Solar Design Courses for Architects and Engineers

We're constantly being asked by engineers, architects and general contractors to evaluate the potential for solar PV and solar thermal systems for residential, commercial and public projects.  There are a number of variables that need to be considered when work is being done in urban areas where the building mix is more diverse. There are zoning and historical considerations, and many different types of electrical and hot water equipment issues.

 

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Solar Design Courses for Architects and Engineers

A Win For Solar Energy Installations in Massachusetts

By Doug Hanna, Principal, S+H Construction, Inc.

A recent court decision should help increase the number of solar panels installed in the Commonwealth. Last month, the Massachusetts Superior Court issued a summary judgment that overruled part of a 2009 memorandum to wiring inspectors from the Massachusetts State Board of Electrical Examiners (BSEE). The BSEE memorandum stated that only companies controlled by master electricians were allowed to advertise or contract for solar photovoltaic (PV)  projects in the state. A few companies, including S + H Construction, had been cited by the BSEE as being in violation of this memorandum, had been issued summonses and were facing significant fines. These actions threatened to change the standard structure of many solar companies in Massachusetts.

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A Win For Solar Energy Installations in Massachusetts

The Radiance of Radiant Heating

By Doug Hanna, Principal, S+H Construction, Inc.  

Radiant heating heats objects like the furniture, the drapes, the dog, and you. We are big fans of radiant heat and have been installing both kinds, forced hot water and electric, since it became popular about 15-20 years ago.  In whole house renovations the walls and ceilings are exposed so the opportunity for installing radiant heating is easier and therefore less expensive.

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The Radiance of Radiant Heating

Geothermal Wells - - Drilling for Free Energy

Yes, you can drill for free energy in your own backyard, without fracking or contributing in the slightest to your carbon footprint, by sinking a geothermal well. This technology enables you to tap into the earth to provide heating in the winter and cooling in the summer.  Outdoor temperatures change with the seasons but below ground, they remain steady. About four feet below grade (in eastern Massachusetts), temperatures remain constant year-round, around 50 – 55 degrees Fahrenheit.  A geothermal system leverages this temperature differential by circulating water below ground in order to heat (or cool) it, relative to the surface temperature, in order to furnish virtually free energy. This energy can be used for heating, cooling or for hot water.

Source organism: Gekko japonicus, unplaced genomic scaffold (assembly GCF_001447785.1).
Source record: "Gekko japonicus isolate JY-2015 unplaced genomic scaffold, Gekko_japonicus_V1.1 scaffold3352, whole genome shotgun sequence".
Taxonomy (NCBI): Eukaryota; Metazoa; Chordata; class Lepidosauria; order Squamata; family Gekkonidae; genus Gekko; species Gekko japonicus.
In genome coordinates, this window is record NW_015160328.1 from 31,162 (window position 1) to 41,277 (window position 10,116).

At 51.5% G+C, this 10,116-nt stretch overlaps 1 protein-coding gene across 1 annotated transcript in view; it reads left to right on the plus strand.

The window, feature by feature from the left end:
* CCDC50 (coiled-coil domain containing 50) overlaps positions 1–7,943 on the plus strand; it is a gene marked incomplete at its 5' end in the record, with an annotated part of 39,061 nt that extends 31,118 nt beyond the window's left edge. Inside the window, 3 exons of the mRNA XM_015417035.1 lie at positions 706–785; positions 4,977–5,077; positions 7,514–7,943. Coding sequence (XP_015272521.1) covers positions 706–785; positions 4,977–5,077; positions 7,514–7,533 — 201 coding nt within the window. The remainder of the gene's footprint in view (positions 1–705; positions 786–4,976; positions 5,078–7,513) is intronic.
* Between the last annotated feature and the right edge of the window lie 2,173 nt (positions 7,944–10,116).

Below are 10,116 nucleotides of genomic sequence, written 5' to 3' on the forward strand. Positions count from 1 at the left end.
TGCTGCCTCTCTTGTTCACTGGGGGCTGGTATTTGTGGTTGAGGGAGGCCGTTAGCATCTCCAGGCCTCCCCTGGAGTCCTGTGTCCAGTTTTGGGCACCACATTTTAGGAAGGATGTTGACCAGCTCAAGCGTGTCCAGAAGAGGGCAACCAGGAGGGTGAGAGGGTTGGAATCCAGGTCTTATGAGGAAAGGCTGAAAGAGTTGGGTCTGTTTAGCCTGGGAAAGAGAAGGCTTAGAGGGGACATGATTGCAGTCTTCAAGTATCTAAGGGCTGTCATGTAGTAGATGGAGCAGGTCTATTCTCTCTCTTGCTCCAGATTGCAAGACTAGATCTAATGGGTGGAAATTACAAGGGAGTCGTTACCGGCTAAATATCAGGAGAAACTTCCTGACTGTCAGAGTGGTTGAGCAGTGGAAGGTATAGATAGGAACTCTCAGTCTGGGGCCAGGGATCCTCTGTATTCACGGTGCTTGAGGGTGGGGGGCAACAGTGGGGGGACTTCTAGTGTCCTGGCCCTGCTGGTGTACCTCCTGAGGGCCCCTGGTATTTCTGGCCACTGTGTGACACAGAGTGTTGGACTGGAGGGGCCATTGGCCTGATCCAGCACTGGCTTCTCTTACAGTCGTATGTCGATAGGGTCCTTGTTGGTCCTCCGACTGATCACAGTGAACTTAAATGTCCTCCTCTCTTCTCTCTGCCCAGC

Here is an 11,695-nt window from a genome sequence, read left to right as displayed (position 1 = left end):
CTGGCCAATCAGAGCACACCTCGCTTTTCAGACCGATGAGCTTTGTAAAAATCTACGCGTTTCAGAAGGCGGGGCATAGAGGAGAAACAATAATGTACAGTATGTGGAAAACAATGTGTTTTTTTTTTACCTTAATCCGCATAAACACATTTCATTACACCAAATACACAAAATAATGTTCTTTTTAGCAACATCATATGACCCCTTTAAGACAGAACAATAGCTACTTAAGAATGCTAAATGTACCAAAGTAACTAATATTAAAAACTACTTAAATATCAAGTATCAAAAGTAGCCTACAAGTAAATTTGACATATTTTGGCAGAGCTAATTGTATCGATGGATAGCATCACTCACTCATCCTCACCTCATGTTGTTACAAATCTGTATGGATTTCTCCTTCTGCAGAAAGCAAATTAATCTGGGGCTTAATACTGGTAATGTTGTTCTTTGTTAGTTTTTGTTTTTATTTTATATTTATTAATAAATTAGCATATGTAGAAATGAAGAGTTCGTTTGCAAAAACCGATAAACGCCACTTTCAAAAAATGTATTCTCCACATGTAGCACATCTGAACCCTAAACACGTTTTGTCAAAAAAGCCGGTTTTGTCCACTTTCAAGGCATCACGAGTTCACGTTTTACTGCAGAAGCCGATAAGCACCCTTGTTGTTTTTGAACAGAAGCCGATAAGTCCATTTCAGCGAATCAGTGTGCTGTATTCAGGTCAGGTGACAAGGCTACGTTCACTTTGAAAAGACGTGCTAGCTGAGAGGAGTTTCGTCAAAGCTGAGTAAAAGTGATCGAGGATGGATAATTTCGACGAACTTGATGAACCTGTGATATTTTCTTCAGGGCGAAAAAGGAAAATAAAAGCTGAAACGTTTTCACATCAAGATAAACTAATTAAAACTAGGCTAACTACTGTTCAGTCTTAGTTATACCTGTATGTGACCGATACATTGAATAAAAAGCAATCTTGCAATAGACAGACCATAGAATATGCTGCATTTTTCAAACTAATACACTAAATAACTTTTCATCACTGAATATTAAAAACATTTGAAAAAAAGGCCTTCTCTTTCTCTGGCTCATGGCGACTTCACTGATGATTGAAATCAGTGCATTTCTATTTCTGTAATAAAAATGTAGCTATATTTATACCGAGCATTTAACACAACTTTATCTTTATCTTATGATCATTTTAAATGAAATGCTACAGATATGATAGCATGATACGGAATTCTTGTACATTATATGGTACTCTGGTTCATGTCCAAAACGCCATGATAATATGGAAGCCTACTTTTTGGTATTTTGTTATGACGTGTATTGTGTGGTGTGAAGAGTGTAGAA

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Geothermal Wells - - Drilling for Free Energy

New Systems - - Old Radiators

Existing cast iron steam radiators can be easily reused in modern heating system upgrades. Sometimes richly detailed, these radiators are often part of the original design fabric, and homeowners want to retain them, just as they would for any original historical element in their home. In addition to their historic beauty, their greater mass enables them to hold and radiate heat for a longer time than conventional, modern finned copper pipe, thereby contributing to a steadier mean temperature.

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New Systems - - Old Radiators

Geothermal and Radiant Heat

Some projects particularly lend themselves to geothermal, due to other project factors. For this new, modern home construction, an existing 1950s ranch house was demolished. The excavation was extraordinarily deep because we encountered an underground stream, which had to be diverted. This house uses geothermal for both heating and cooling. There is radiant heat throughout the house, a great application in conjunction with the geothermal system.

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Geothermal and Radiant Heat

Modern Design, Smart Home

The owners of this European modern renovation wanted "smart home" functionality. A Crestron system was installed which controlled lighting, heating and cooling, media, security, and hidden blinds.  The blinds are completely invisible and built into the heads of the windows. This is a system we designed on-site. There is a very large generator in the back yard, which can keep the house running at full capacity during power outages. High efficiency boilers power the house as well as a snow-melt system for the driveway.  The house has radiant heat throughout.

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Modern Design, Smart Home